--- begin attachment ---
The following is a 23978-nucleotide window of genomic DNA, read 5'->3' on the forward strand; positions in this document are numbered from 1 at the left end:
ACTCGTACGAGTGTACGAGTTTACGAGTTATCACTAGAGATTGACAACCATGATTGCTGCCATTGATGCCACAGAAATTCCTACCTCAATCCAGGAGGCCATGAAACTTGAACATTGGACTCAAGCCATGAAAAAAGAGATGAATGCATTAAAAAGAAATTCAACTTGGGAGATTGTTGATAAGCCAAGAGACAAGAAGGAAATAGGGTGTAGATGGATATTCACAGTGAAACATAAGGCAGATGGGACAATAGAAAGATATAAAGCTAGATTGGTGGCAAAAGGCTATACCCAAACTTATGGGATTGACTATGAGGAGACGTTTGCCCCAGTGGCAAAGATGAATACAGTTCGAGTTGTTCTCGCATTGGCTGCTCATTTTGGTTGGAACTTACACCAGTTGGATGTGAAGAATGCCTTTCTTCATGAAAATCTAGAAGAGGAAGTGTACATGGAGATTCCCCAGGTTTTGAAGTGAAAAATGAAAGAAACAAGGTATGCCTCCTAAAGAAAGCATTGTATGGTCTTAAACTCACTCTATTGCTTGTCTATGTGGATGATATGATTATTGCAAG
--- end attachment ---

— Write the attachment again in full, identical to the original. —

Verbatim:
The following is a 23978-nucleotide window of genomic DNA, read 5'->3' on the forward strand; positions in this document are numbered from 1 at the left end:
ACTCGTACGAGTGTACGAGTTTACGAGTTATCACTAGAGATTGACAACCATGATTGCTGCCATTGATGCCACAGAAATTCCTACCTCAATCCAGGAGGCCATGAAACTTGAACATTGGACTCAAGCCATGAAAAAAGAGATGAATGCATTAAAAAGAAATTCAACTTGGGAGATTGTTGATAAGCCAAGAGACAAGAAGGAAATAGGGTGTAGATGGATATTCACAGTGAAACATAAGGCAGATGGGACAATAGAAAGATATAAAGCTAGATTGGTGGCAAAAGGCTATACCCAAACTTATGGGATTGACTATGAGGAGACGTTTGCCCCAGTGGCAAAGATGAATACAGTTCGAGTTGTTCTCGCATTGGCTGCTCATTTTGGTTGGAACTTACACCAGTTGGATGTGAAGAATGCCTTTCTTCATGAAAATCTAGAAGAGGAAGTGTACATGGAGATTCCCCAGGTTTTGAAGTGAAAAATGAAAGAAACAAGGTATGCCTCCTAAAGAAAGCATTGTATGGTCTTAAACTCACTCTATTGCTTGTCTATGTGGATGATATGATTATTGCAAG